The condo association says the amount Werner now owes on his space has grown to more than $140,000.

With the court lifting the temporary injunction against a foreclosure sale (a judge had issued the injunction minutes before potential buyers were to begin bidding), Curutchet said the owners association will now propose a payment plan to Werner for the owed fees. If Werner doesn’t respond to the association’s plan in the required time, she expects it will move again on a foreclosure sale.

I emailed Werner for comment, but didn’t hear back.

Comings & goings ...

■The Woodstock restaurant formerly known as Bentleys, which has been closed since April, is a few weeks away from reopening under a new name: Dr. Coburn’s Tonic. Robert Crowe, a former partner in Bentleys who is the new restaurant’s operator, said he expects Dr. Coburn’s Tonic to open in November as soon as contractors finish a top-to-bottom renovation of the space.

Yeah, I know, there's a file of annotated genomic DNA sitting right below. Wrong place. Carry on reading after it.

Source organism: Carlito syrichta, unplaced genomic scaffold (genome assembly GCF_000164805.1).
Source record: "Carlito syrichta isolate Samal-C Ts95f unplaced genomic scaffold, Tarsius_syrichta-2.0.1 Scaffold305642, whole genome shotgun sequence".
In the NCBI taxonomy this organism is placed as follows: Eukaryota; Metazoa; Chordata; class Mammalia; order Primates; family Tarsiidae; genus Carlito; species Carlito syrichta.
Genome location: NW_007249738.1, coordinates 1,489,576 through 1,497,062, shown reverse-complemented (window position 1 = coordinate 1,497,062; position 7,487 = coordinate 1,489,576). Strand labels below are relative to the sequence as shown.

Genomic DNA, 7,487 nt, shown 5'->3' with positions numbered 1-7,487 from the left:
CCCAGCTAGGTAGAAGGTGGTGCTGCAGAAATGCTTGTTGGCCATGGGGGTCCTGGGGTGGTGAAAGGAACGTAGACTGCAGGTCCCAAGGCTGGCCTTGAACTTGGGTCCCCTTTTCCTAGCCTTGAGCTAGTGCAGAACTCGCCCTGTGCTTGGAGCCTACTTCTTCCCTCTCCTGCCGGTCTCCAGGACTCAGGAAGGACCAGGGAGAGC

Amcomm Wireless in North Country Plaza in West Lebanon is making a big move — next door.

The operator of a number of Verizon retail phone stores this fall will move next door into the space formerly occupied by the Mouse Menagerie gift shop adjacent to Panera Bread but which has been vacant for several years.

The new store “will pretty much double our space,” reported store manager Sarah Carrier. She said it was “very important” for Amcomm to stay in North Country Plaza “because this is where our customers know we are,” happily noting that being adjacent to the cafe presents “a great opportunity for walk-in traffic from Panera.”

Massachusetts-based Amcomm Wireless owns 29 Verizon retail stores in three New England states, including stores in Hanover; Claremont; New London; and Rochester, N.H.

I want to know your business! Reach me at jlippman@vnews.com.